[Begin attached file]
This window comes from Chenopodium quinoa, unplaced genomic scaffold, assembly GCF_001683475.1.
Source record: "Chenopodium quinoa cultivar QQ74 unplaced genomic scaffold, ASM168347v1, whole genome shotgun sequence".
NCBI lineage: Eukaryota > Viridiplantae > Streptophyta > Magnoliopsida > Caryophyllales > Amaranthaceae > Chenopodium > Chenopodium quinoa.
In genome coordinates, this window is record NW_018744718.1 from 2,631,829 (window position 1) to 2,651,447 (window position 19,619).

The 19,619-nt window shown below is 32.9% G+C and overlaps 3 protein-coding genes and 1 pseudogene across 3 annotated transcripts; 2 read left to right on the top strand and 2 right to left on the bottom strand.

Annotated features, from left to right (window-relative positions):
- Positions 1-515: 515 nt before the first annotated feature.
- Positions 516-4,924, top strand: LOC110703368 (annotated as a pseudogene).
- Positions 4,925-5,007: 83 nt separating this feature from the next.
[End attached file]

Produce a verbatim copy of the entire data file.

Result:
This window comes from Chenopodium quinoa, unplaced genomic scaffold, assembly GCF_001683475.1.
Source record: "Chenopodium quinoa cultivar QQ74 unplaced genomic scaffold, ASM168347v1, whole genome shotgun sequence".
NCBI lineage: Eukaryota > Viridiplantae > Streptophyta > Magnoliopsida > Caryophyllales > Amaranthaceae > Chenopodium > Chenopodium quinoa.
In genome coordinates, this window is record NW_018744718.1 from 2,631,829 (window position 1) to 2,651,447 (window position 19,619).

The 19,619-nt window shown below is 32.9% G+C and overlaps 3 protein-coding genes and 1 pseudogene across 3 annotated transcripts; 2 read left to right on the top strand and 2 right to left on the bottom strand.

Annotated features, from left to right (window-relative positions):
- Positions 1-515: 515 nt before the first annotated feature.
- Positions 516-4,924, top strand: LOC110703368 (annotated as a pseudogene).
- Positions 4,925-5,007: 83 nt separating this feature from the next.